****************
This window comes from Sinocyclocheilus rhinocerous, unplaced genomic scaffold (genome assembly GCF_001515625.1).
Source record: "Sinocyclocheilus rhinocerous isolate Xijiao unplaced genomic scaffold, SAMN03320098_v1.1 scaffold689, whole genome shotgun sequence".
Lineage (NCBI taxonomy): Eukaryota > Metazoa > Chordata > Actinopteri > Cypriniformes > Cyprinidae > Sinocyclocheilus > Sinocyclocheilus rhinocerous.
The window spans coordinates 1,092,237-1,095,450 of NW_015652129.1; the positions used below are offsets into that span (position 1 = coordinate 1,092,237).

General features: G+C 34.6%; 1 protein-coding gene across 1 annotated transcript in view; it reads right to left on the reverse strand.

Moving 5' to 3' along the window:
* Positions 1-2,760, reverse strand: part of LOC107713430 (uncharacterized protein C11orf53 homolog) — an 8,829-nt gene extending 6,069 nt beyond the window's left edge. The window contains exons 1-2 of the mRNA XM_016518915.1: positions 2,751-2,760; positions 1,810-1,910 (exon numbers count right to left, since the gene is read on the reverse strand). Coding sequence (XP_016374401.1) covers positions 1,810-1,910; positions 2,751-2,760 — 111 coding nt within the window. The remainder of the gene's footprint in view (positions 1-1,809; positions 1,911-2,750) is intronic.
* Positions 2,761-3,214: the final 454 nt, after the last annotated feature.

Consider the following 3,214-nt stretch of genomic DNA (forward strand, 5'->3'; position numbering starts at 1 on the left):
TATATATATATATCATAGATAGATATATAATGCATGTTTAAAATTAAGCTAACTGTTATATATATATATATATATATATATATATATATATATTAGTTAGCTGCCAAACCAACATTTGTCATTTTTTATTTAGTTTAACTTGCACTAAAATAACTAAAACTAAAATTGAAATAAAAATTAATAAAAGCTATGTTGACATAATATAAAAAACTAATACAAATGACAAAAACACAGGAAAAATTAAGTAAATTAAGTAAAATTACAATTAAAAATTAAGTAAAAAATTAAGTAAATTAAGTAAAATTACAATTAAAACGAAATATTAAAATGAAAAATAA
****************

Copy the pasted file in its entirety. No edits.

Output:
This window comes from Sinocyclocheilus rhinocerous, unplaced genomic scaffold (genome assembly GCF_001515625.1).
Source record: "Sinocyclocheilus rhinocerous isolate Xijiao unplaced genomic scaffold, SAMN03320098_v1.1 scaffold689, whole genome shotgun sequence".
Lineage (NCBI taxonomy): Eukaryota > Metazoa > Chordata > Actinopteri > Cypriniformes > Cyprinidae > Sinocyclocheilus > Sinocyclocheilus rhinocerous.
The window spans coordinates 1,092,237-1,095,450 of NW_015652129.1; the positions used below are offsets into that span (position 1 = coordinate 1,092,237).

General features: G+C 34.6%; 1 protein-coding gene across 1 annotated transcript in view; it reads right to left on the reverse strand.

Moving 5' to 3' along the window:
* Positions 1-2,760, reverse strand: part of LOC107713430 (uncharacterized protein C11orf53 homolog) — an 8,829-nt gene extending 6,069 nt beyond the window's left edge. The window contains exons 1-2 of the mRNA XM_016518915.1: positions 2,751-2,760; positions 1,810-1,910 (exon numbers count right to left, since the gene is read on the reverse strand). Coding sequence (XP_016374401.1) covers positions 1,810-1,910; positions 2,751-2,760 — 111 coding nt within the window. The remainder of the gene's footprint in view (positions 1-1,809; positions 1,911-2,750) is intronic.
* Positions 2,761-3,214: the final 454 nt, after the last annotated feature.

Consider the following 3,214-nt stretch of genomic DNA (forward strand, 5'->3'; position numbering starts at 1 on the left):
TATATATATATATCATAGATAGATATATAATGCATGTTTAAAATTAAGCTAACTGTTATATATATATATATATATATATATATATATATATATTAGTTAGCTGCCAAACCAACATTTGTCATTTTTTATTTAGTTTAACTTGCACTAAAATAACTAAAACTAAAATTGAAATAAAAATTAATAAAAGCTATGTTGACATAATATAAAAAACTAATACAAATGACAAAAACACAGGAAAAATTAAGTAAATTAAGTAAAATTACAATTAAAAATTAAGTAAAAAATTAAGTAAATTAAGTAAAATTACAATTAAAACGAAATATTAAAATGAAAAATAA